As a work from home peep, your morning commute will involve walking to the next room. Pretty sweet, huh? But that doesn’t mean you should roll out of bed and walk directly to your workspace. In fact, doing that can be pretty disastrous to your mood and mental health - and you won’t be working in peak efficiency, to boot.

That is because your mind needs a clear signal that it’s time to roll up those sleeves and get to work. When you go directly from bed to work, your mind hasn’t had the chance to prepare itself. The result is usually a foul mood and reduced work capacity.

What I do is I still wake up early, as if I had a regular commute. I make myself breakfast, take a long shower, then get dressed. I don’t wear business clothes (that would be ridiculous) but I do wear jeans, sneakers, and a plain shirt. This puts my mind in the correct, well, mindset. I recommend you find your own pre-work routine and stick with it.

Have a Post-Work Routine

Back when I was part of the corporate world, I always looked forward to my drive home (even with the terrible traffic). For me, driving home signaled me mind and body that okay, the workday is over; time to transition to rest mode. Driving may be tiring in its own way, but it was a clear boundary between being in work mode, and being in rest mode. By the time I got home, I was fully relaxed.

The first few years of working from home were quite different. I’d finish the day’s tasks and then immediately try to relax. It didn’t always work. Which I know sounds strange, because without having to drive home, shouldn’t I be more rested after work?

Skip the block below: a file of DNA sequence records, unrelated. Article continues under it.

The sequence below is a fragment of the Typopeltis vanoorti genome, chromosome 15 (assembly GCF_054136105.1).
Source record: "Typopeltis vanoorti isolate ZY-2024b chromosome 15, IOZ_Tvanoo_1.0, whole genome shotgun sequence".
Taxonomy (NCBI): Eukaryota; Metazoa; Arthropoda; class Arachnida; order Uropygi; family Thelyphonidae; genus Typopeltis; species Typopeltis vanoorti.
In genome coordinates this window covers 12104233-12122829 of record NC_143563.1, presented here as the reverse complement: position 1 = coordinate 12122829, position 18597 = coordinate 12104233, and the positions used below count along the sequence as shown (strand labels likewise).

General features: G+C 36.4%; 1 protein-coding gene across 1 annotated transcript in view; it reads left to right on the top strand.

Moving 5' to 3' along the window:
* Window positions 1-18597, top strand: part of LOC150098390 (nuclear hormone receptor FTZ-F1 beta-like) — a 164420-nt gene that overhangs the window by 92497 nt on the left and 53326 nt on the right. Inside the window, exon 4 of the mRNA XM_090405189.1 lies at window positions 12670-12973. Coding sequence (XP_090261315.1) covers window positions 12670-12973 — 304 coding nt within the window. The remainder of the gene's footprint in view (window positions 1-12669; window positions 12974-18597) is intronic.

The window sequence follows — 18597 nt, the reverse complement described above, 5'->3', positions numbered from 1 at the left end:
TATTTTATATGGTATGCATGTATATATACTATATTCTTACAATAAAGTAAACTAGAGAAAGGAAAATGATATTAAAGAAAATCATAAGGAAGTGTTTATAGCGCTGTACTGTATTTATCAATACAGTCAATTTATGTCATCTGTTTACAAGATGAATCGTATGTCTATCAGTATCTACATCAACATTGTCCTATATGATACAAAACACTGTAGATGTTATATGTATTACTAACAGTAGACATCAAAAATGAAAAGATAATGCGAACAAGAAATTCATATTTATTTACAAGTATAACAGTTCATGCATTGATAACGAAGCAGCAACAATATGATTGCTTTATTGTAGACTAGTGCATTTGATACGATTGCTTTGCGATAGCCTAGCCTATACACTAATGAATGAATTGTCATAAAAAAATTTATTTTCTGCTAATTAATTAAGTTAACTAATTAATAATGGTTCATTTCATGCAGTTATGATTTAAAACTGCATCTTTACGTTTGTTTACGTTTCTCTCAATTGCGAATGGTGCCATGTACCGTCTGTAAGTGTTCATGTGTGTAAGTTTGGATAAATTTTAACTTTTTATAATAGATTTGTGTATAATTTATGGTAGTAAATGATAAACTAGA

I had forgotten that my drive home was a clear signal to myself to shift modes. It was a post-work ritual. Now, after work, I have a set of activities I do before declaring the end of my workday. I get up from my desk, change my clothes… and that’s it! A post-work routine doesn’t have to be elaborate or time-consuming. You just need to give your mind some cues that the day is over. For me, it was switching to my nighttime clothes.

Before you start working from home, you can try looking for certain actions that help you transition to post-work mode. It might take some trial and error, but the overall process shouldn’t be too hard.

Have Enough Savings

Okay, here’s a reality check. Working from home isn’t really cheaper than working in a traditional office. Working from home means you’ll have to pay extra electricity and your own equipment. If your computer breaks down, you can send it to the IT department. If your chair breaks or if the ceiling of your home office springs a leak, you can’t call the maintenance department. You’ll have to pay for those repairs out of your own pocket.

Don’t get me wrong - working from home offers some pretty significant savings in certain areas - mainly in health and sanity. But I still recommend you maintain some emergency funds for those days.

The Verdict

Don’t let this article faze you - working from home is a legit way to have an enjoyable, lucrative career. The positives far, far outweigh the negatives, and I can’t see myself moving back to a regular office. But with that said, it does take some getting used to. Keep the above tips in mind, and your transition from office drone to work from home rockstar will be much smoother!

Your Turn

This article is based on my own experiences shifting careers from office-based to home-based. Now it’s your turn to share! Do you work from home? How did you prepare for the change in career?

Let’s hear your stories!